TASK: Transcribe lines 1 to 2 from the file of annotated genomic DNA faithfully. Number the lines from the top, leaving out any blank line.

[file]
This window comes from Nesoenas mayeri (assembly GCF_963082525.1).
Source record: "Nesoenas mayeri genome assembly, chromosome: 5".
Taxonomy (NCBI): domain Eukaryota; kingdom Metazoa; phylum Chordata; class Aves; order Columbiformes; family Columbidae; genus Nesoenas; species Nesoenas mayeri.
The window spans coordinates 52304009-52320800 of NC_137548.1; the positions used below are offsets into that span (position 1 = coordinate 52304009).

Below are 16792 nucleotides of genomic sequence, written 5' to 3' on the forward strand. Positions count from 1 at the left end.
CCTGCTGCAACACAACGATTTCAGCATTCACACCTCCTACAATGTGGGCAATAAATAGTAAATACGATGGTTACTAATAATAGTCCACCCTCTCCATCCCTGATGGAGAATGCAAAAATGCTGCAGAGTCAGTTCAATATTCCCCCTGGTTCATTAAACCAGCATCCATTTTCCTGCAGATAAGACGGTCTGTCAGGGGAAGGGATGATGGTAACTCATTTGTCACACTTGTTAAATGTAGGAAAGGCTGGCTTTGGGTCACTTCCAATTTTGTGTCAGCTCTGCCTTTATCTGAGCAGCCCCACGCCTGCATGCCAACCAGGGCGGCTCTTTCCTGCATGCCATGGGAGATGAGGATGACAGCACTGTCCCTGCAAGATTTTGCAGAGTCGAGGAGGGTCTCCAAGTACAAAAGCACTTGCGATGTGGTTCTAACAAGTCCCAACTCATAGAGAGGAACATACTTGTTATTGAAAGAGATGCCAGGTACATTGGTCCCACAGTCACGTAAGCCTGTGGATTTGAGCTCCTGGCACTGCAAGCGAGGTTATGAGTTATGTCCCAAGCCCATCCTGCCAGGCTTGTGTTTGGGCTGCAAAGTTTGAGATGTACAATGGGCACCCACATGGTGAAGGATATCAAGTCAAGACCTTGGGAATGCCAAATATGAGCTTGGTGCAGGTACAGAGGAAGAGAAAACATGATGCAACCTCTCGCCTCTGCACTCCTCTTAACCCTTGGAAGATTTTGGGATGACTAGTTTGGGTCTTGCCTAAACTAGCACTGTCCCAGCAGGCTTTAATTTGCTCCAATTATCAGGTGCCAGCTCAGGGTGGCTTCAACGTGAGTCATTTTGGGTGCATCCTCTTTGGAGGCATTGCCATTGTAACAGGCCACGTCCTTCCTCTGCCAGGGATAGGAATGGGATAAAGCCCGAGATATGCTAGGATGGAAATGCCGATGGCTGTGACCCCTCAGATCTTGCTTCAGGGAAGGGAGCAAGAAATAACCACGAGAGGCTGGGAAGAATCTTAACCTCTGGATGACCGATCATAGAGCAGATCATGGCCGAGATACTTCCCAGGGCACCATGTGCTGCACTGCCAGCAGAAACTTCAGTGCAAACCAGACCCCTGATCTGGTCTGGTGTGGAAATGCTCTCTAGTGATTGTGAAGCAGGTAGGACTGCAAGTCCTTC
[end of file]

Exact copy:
This window comes from Nesoenas mayeri (assembly GCF_963082525.1).
Source record: "Nesoenas mayeri genome assembly, chromosome: 5".